The structures we build have a critical, but short-lived influence on the reputation of our ministries. Appearance, experience, and reputation share responsibility, in turn, for how we’re perceived. Though I first heard this said about a different kind of building, I’m satisfied that much of it applies to churches.
Earlier in my career, I worked with a number of communities designing concert halls, theatres and other cultural facilities. The marketing consultant for one of them offered this analysis:
- In a building’s first year, people come to see the facility; curiosity prompts visitors to check out the new place, with relatively little regard to what’s happening inside.
- In year two, people come to see the programs. When the place is no longer novel, a well-crafted season still draws newcomers.
- In the third year, audiences come (or don’t come) because of their expectations. Without knowing what the place looks like or what’s on the agenda, the sense that “we should go, there’s got to be something good going on there” can sustain audiences over the long haul (even through seasons of disrepair or weak programming).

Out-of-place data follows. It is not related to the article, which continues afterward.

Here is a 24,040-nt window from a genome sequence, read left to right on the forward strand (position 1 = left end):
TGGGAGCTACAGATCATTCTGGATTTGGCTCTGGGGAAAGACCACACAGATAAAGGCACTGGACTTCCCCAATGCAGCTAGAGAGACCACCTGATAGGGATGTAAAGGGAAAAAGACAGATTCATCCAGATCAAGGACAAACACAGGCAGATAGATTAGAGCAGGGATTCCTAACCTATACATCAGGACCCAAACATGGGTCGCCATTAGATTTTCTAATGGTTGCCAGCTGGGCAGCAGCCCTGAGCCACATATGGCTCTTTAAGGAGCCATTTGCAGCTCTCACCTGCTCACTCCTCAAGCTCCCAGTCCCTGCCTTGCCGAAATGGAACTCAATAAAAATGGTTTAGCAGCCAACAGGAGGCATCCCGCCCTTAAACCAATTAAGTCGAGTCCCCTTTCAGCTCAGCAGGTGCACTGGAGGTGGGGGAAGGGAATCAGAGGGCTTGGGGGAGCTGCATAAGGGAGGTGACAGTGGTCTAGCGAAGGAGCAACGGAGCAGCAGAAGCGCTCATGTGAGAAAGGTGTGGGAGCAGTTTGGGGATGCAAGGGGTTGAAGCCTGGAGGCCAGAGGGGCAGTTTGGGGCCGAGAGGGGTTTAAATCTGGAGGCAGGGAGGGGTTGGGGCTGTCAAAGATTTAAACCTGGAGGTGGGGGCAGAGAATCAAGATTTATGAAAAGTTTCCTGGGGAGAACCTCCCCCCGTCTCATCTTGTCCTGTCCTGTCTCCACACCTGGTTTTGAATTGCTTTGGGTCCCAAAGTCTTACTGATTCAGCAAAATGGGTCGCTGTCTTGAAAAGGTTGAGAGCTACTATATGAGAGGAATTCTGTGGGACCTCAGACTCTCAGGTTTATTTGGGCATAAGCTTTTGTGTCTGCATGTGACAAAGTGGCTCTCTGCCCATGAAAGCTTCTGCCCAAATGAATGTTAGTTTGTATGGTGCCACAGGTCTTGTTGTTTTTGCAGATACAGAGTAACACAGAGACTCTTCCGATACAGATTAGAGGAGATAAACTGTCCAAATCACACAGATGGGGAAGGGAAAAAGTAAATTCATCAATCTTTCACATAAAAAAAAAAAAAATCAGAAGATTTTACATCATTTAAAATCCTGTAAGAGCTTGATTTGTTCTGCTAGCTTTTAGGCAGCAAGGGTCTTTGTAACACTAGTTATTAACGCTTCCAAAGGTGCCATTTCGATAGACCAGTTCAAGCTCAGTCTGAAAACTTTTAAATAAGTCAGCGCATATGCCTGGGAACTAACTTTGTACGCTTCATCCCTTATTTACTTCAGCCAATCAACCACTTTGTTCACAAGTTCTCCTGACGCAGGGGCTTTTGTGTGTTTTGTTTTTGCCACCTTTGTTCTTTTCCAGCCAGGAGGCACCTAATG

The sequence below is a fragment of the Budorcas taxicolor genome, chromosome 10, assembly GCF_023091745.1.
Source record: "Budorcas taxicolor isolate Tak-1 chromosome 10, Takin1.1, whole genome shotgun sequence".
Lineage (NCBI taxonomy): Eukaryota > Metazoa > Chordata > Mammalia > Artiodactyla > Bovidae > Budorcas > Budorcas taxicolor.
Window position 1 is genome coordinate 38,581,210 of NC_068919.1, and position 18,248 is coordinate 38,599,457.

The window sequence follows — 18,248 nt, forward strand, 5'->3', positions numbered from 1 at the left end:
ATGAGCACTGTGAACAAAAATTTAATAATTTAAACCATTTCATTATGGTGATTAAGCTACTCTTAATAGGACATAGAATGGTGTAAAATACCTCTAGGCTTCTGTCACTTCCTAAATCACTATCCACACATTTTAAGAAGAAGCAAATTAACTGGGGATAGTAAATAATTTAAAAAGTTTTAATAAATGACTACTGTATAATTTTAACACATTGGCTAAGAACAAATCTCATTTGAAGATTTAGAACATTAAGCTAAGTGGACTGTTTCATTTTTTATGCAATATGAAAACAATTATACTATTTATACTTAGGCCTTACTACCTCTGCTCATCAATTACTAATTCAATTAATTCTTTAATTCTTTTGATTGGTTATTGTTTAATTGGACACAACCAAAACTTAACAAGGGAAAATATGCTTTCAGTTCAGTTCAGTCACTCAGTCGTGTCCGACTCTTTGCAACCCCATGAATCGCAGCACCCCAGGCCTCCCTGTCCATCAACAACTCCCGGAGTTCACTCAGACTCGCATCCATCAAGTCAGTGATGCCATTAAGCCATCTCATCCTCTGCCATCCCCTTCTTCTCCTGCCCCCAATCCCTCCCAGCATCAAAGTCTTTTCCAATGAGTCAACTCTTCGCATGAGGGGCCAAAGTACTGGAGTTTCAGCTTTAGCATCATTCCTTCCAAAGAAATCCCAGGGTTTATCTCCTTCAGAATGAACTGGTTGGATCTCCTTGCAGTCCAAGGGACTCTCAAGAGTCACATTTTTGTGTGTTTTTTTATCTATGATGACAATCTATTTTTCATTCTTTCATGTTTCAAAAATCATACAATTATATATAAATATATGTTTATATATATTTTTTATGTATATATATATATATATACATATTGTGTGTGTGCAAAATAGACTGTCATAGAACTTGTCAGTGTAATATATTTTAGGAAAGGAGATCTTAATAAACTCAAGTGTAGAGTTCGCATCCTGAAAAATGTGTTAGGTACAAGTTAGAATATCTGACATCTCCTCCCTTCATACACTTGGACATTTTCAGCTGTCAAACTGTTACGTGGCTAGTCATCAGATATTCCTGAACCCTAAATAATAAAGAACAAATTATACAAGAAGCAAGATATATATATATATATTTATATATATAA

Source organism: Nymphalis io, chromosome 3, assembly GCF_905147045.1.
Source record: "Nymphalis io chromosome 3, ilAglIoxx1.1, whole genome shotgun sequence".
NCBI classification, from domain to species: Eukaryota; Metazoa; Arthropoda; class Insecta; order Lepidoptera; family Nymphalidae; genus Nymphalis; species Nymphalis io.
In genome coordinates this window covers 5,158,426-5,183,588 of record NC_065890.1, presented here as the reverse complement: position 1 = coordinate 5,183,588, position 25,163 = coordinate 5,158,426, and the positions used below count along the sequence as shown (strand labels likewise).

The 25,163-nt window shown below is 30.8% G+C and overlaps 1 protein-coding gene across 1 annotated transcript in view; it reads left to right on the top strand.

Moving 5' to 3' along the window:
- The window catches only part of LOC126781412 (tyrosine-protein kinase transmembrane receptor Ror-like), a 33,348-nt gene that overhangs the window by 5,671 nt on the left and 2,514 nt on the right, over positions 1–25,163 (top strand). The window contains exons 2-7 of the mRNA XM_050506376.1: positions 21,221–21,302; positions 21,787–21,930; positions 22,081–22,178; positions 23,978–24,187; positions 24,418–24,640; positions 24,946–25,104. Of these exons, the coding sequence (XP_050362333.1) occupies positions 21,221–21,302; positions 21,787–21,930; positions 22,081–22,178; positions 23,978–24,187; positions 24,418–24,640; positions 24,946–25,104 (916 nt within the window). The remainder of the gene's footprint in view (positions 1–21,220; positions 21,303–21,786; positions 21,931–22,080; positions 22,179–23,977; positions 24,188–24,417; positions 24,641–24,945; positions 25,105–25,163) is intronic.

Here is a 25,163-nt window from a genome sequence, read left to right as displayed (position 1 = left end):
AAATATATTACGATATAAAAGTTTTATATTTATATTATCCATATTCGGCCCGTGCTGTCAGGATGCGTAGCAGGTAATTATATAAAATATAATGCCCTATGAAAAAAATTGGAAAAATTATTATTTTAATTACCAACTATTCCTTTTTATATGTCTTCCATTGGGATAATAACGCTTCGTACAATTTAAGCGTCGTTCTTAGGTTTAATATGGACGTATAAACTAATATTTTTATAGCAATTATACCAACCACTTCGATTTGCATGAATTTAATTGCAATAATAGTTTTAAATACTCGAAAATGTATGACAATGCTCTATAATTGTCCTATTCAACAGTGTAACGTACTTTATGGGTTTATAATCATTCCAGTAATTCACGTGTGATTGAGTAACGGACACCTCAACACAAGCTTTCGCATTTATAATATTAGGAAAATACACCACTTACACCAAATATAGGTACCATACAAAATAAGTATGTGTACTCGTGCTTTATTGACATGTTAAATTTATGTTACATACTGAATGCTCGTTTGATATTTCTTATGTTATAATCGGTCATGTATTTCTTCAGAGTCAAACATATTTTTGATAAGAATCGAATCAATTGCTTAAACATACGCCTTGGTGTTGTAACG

I don’t think for a minute that churches are about filling seats (though some might disagree) but I think of this whenever challenged to describe what constitutes a sacred space. Places become sacred to us when we have the expectation that here, perhaps, we will encounter the Most High God. And because our expectations are built on experiences and memories, nearly any space can take on this mantle. It’s also the reason why some of the spaces that longtime church-goers hold dear don’t always hold the same meaning for folks outside the door.